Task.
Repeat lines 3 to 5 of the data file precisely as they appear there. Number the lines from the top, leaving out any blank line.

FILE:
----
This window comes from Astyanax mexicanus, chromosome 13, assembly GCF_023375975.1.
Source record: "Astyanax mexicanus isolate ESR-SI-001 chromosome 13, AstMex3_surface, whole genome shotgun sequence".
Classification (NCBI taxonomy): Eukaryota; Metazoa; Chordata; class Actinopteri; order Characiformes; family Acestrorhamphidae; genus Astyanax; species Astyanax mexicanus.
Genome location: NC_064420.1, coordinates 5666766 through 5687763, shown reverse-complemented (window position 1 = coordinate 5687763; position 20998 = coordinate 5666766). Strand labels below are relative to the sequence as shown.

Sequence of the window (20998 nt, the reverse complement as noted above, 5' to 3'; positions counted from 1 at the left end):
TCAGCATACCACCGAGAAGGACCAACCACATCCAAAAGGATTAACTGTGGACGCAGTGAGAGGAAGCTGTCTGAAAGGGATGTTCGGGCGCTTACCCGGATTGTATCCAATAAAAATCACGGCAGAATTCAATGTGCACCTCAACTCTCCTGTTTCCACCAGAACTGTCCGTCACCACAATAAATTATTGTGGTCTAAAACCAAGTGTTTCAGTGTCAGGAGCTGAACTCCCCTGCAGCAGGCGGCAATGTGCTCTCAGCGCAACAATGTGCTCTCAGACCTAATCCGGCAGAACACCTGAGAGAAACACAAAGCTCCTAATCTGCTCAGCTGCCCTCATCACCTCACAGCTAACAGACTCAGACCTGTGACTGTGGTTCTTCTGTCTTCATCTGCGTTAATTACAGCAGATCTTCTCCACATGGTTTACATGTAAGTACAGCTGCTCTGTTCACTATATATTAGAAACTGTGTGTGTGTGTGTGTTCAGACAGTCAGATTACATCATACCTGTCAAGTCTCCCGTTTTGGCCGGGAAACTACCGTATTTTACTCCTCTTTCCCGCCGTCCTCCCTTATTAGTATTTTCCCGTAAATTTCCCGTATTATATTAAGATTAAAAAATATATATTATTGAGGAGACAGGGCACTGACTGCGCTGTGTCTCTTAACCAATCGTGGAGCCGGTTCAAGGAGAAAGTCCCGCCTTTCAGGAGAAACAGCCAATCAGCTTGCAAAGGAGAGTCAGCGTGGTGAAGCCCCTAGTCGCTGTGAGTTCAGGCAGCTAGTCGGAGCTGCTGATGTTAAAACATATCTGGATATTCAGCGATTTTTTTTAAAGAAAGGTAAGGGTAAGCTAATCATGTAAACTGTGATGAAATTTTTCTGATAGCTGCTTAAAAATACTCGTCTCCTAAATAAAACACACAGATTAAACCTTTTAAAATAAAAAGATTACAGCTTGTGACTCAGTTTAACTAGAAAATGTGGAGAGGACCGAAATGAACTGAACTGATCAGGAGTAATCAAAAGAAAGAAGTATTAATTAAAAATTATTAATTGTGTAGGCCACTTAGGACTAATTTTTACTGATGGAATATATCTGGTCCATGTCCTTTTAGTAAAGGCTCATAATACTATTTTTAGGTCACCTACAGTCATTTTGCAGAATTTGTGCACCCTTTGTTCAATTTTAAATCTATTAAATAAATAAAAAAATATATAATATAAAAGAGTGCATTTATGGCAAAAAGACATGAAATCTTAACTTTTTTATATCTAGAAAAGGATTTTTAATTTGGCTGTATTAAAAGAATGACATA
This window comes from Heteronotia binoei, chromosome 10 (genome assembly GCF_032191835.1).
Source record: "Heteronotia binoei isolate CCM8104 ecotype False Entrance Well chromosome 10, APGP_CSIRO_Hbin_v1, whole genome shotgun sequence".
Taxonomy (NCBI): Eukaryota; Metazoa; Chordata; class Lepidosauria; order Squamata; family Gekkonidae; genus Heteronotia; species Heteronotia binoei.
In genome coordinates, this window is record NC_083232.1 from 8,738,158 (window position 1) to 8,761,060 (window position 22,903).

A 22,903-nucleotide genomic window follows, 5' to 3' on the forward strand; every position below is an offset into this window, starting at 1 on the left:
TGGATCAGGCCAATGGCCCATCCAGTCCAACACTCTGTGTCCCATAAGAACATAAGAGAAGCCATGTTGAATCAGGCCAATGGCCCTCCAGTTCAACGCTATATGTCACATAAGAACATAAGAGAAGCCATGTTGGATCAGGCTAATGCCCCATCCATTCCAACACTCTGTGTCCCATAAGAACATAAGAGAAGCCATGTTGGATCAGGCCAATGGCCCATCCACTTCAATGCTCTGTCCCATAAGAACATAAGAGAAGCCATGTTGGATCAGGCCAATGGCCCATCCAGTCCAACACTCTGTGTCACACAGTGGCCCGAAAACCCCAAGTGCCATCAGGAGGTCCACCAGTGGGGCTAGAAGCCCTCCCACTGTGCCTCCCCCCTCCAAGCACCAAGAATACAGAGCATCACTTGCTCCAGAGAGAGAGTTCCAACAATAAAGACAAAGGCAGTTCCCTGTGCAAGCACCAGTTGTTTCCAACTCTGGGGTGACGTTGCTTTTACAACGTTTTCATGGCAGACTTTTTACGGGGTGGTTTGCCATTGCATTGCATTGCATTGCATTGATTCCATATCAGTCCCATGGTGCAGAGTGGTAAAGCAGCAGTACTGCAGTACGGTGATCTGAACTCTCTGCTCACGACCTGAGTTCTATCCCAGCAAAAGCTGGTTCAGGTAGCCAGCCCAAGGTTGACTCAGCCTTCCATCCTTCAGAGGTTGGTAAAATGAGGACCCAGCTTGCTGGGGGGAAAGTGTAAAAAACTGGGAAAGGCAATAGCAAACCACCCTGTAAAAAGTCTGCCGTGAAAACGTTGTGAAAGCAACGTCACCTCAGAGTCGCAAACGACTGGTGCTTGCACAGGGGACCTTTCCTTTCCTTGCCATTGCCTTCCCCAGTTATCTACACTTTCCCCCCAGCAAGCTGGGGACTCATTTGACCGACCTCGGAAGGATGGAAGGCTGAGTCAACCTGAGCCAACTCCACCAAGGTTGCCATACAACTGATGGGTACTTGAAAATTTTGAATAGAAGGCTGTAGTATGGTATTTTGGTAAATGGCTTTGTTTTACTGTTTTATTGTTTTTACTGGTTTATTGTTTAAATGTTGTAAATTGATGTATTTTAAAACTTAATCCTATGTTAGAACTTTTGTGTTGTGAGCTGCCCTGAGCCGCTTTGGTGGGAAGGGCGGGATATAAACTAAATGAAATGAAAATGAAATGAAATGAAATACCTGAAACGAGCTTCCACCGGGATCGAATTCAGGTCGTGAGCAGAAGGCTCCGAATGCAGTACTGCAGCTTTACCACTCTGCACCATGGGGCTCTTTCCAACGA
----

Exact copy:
Classification (NCBI taxonomy): Eukaryota; Metazoa; Chordata; class Actinopteri; order Characiformes; family Acestrorhamphidae; genus Astyanax; species Astyanax mexicanus.
Genome location: NC_064420.1, coordinates 5666766 through 5687763, shown reverse-complemented (window position 1 = coordinate 5687763; position 20998 = coordinate 5666766). Strand labels below are relative to the sequence as shown.

Sequence of the window (20998 nt, the reverse complement as noted above, 5' to 3'; positions counted from 1 at the left end):